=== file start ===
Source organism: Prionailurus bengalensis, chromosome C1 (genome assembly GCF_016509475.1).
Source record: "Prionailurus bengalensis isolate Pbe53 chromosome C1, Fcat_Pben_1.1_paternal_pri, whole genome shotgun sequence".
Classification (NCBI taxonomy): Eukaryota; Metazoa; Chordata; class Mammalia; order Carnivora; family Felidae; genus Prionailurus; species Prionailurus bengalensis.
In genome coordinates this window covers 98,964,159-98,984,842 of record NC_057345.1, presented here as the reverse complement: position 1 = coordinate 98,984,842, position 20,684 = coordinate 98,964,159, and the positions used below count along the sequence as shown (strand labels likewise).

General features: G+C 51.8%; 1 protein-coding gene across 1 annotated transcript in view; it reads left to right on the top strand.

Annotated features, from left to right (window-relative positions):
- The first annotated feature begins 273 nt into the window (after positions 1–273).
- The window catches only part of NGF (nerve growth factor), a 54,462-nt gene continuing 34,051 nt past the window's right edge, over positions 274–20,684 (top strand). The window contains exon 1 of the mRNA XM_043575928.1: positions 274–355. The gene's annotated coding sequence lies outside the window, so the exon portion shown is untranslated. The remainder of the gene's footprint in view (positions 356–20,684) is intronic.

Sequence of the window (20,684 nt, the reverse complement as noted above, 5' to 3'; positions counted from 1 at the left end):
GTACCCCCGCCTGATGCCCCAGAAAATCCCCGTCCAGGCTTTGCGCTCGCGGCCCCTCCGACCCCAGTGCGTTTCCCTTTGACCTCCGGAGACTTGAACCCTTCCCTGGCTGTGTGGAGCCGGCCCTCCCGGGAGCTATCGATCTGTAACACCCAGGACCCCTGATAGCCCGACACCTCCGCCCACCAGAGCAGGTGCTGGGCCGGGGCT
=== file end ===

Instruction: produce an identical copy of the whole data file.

Source organism: Prionailurus bengalensis, chromosome C1 (genome assembly GCF_016509475.1).
Source record: "Prionailurus bengalensis isolate Pbe53 chromosome C1, Fcat_Pben_1.1_paternal_pri, whole genome shotgun sequence".
Classification (NCBI taxonomy): Eukaryota; Metazoa; Chordata; class Mammalia; order Carnivora; family Felidae; genus Prionailurus; species Prionailurus bengalensis.
In genome coordinates this window covers 98,964,159-98,984,842 of record NC_057345.1, presented here as the reverse complement: position 1 = coordinate 98,984,842, position 20,684 = coordinate 98,964,159, and the positions used below count along the sequence as shown (strand labels likewise).

General features: G+C 51.8%; 1 protein-coding gene across 1 annotated transcript in view; it reads left to right on the top strand.

Annotated features, from left to right (window-relative positions):
- The first annotated feature begins 273 nt into the window (after positions 1–273).
- The window catches only part of NGF (nerve growth factor), a 54,462-nt gene continuing 34,051 nt past the window's right edge, over positions 274–20,684 (top strand). The window contains exon 1 of the mRNA XM_043575928.1: positions 274–355. The gene's annotated coding sequence lies outside the window, so the exon portion shown is untranslated. The remainder of the gene's footprint in view (positions 356–20,684) is intronic.

Sequence of the window (20,684 nt, the reverse complement as noted above, 5' to 3'; positions counted from 1 at the left end):
GTACCCCCGCCTGATGCCCCAGAAAATCCCCGTCCAGGCTTTGCGCTCGCGGCCCCTCCGACCCCAGTGCGTTTCCCTTTGACCTCCGGAGACTTGAACCCTTCCCTGGCTGTGTGGAGCCGGCCCTCCCGGGAGCTATCGATCTGTAACACCCAGGACCCCTGATAGCCCGACACCTCCGCCCACCAGAGCAGGTGCTGGGCCGGGGCT